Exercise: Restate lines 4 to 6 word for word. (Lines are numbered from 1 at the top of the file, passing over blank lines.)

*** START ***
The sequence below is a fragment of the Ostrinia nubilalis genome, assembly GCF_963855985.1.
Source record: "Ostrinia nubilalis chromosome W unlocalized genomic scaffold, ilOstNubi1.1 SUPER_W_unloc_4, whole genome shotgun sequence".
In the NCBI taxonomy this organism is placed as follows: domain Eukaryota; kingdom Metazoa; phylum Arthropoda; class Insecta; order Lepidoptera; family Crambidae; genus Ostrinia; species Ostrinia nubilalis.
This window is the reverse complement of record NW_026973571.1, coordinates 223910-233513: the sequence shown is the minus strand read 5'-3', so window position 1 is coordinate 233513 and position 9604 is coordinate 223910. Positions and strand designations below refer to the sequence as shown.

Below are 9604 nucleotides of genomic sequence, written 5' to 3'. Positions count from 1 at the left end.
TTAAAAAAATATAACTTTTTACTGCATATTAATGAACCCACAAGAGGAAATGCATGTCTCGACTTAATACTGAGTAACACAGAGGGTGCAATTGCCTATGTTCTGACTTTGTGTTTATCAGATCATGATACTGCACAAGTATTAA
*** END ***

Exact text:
This window is the reverse complement of record NW_026973571.1, coordinates 223910-233513: the sequence shown is the minus strand read 5'-3', so window position 1 is coordinate 233513 and position 9604 is coordinate 223910. Positions and strand designations below refer to the sequence as shown.

Below are 9604 nucleotides of genomic sequence, written 5' to 3'. Positions count from 1 at the left end.
TTAAAAAAATATAACTTTTTACTGCATATTAATGAACCCACAAGAGGAAATGCATGTCTCGACTTAATACTGAGTAACACAGAGGGTGCAATTGCCTATGTTCTGACTTTGTGTTTATCAGATCATGATACTGCACAAGTATTAA